Tragedy Of American Diplomacy Analysis

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Tragedy of American Diplomacy Review
William Appleman Williams’s essay The Tragedy of American Diplomacy centers around American expansion, and the idealistic and economic motivators which inspired it. Williams frames his narrative using a critique of expansionist goals, focusing on America’s attempts at extending its virtues in the world and create a new era of peace. He decides the true tragedy of American diplomacy is that actions undertaken in the name of humanitarianism, self-determination, and peace actually work in opposition to those ideals. Instead of making the world a better place, the United States turns into an oppressive force abroad. While the United States may desire to help others, the only way they will is if they maintain
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Woodrow Wilson justified this by claiming that this was how they would make the world safe for democracy (92). Williams argues that this statement was an equivocation. By insisting the world be safe for democracy, the United States was instead forcefully implementing democracy throughout the world. Consequently, many people began to question whether democracy needed saving, or whether people needed saving from democracy. Not only did this increase tensions between the U.S. and smaller countries, it additionally put more strain on relations with larger countries as well. It was only until another world superpower entered the conflict that the U.S. faced a serious opponent.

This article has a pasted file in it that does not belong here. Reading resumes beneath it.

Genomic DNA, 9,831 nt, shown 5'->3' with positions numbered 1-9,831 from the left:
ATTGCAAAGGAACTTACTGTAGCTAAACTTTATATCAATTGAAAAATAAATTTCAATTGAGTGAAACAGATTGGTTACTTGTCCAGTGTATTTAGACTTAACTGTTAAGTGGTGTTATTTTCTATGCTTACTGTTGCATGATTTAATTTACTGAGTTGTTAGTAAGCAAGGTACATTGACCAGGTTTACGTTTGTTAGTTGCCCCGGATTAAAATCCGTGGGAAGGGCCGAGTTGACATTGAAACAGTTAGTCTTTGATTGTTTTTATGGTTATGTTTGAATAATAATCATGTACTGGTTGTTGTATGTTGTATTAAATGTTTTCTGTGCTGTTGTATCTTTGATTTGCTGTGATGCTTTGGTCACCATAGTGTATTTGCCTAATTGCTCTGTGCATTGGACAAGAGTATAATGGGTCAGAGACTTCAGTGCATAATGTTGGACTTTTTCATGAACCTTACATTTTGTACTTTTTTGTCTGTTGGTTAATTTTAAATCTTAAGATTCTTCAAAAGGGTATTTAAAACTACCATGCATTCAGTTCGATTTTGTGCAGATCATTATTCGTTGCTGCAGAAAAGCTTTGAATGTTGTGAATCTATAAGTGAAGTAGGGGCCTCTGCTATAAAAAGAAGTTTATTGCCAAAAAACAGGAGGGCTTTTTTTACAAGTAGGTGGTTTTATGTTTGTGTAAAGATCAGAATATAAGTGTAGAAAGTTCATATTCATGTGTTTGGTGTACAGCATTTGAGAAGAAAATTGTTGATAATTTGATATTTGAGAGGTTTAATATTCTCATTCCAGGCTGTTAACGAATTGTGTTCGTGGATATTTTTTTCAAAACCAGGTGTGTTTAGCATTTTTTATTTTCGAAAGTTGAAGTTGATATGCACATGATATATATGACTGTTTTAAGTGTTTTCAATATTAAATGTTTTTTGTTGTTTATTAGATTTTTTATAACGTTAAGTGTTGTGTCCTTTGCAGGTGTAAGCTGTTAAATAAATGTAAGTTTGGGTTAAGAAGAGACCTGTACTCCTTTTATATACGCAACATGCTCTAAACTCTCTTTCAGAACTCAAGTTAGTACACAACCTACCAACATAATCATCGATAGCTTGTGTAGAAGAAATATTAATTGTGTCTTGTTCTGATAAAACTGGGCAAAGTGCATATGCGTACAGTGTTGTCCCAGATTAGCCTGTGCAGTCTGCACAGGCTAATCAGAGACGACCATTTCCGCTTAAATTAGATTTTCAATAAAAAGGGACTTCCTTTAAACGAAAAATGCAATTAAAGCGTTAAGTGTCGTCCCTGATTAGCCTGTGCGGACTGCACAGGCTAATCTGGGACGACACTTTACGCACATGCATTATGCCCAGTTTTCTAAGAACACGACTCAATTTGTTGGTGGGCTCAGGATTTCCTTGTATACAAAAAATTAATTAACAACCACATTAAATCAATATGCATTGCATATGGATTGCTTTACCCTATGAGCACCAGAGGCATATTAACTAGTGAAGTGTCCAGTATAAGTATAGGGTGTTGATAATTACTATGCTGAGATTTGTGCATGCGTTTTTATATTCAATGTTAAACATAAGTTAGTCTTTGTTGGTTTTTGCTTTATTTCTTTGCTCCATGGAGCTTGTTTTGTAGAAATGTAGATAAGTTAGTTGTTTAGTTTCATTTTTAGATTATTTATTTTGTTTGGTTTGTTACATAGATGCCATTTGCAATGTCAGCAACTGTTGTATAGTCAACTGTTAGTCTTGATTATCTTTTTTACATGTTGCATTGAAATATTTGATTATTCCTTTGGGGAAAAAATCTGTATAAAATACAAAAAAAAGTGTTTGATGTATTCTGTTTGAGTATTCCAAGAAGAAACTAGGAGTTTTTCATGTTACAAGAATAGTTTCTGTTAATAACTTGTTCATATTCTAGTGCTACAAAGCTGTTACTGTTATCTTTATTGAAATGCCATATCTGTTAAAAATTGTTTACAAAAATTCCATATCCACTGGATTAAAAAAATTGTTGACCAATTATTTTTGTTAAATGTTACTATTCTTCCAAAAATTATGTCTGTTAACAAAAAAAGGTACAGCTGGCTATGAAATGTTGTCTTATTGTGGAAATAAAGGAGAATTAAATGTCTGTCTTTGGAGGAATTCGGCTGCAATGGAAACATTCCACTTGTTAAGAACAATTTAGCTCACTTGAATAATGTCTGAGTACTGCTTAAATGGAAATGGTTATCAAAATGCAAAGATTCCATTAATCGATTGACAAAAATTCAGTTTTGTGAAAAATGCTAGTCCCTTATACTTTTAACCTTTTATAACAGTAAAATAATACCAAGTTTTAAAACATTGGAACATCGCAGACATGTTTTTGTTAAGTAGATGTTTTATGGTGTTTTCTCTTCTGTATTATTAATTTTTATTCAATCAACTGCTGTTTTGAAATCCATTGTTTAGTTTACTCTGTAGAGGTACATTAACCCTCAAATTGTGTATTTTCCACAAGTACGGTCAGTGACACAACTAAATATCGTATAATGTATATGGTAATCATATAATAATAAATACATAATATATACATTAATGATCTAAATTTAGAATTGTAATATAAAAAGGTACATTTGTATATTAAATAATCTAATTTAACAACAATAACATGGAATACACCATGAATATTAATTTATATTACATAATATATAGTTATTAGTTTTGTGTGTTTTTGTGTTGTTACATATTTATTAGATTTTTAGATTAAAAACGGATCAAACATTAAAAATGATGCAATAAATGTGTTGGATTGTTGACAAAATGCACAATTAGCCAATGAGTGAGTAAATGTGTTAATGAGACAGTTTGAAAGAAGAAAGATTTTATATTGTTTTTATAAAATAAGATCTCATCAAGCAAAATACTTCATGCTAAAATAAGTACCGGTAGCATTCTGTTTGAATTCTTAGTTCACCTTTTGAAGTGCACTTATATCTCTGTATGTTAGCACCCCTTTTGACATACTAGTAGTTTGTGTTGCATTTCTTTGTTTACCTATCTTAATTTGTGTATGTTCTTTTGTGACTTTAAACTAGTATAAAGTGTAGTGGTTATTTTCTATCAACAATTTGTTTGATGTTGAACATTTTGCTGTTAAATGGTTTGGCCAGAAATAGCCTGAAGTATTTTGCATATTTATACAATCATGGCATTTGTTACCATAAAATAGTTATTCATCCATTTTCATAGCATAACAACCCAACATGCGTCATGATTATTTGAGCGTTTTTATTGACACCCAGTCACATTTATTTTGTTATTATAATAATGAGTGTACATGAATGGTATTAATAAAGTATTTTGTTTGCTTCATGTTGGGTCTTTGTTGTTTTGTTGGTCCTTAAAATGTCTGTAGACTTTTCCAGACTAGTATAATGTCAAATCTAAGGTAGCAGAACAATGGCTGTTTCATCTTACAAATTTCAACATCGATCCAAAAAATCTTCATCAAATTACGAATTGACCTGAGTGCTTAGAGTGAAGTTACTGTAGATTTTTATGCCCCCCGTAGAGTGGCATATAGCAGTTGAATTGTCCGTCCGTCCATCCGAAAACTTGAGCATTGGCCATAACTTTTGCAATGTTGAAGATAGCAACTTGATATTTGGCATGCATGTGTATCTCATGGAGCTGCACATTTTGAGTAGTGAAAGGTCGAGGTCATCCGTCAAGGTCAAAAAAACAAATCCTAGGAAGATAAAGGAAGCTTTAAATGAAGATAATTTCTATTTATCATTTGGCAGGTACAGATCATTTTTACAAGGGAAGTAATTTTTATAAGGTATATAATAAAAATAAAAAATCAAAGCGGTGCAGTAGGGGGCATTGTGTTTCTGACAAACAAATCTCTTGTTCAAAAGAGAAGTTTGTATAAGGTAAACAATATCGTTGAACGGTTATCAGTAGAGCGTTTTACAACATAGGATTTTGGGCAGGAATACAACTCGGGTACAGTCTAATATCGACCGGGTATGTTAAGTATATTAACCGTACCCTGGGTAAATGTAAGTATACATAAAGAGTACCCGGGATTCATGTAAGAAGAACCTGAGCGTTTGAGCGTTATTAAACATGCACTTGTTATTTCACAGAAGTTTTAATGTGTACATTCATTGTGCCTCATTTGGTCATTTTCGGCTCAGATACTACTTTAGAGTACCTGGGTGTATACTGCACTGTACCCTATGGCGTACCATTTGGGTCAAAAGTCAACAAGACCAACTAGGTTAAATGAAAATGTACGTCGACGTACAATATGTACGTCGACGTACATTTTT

Towards the end of his history, Williams emphasizes the relationship between Russia and America. He argues that Cold War rhetoric was a tool heavily utilized by politicians in their justification of imperialist policies. By making the Soviet Union public enemy number one, the United States rationalized their harsh response to the revolutionary impulses in other nations. Williams places a great deal of emphasis on U.S. accountability in the Cold War. While this does not accurately depict the power of the Soviet Union, for the purposes of his argument it is quite
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Moreover, he exposes the sophisms behind U.S. expansionism. Nevertheless, his argument is not infallible. Williams argues that American leaders were not acting with malice or hate, but were actually earnest in their attempts at peaceful world domination. This would mean the terror they caused did not arise from a desire to inflict harm upon other countries, but rather a sincere belief that the policies they were enacting were the key to a happier world. While it would be unfair to assume that all of the decision makers behind foreign policy had bad intentions, it would also be naive to ignore the fact that greed, racism, and classism run rampant in our society and thus have a major influence on how our politics work. When these things run rampant, it paves the way for future tragedies. Ultimately, Williams does a strong job at convincing the reader of the hypocrisy and irony present in U.S. diplomatic relations, and how far reaching the tragedy truly

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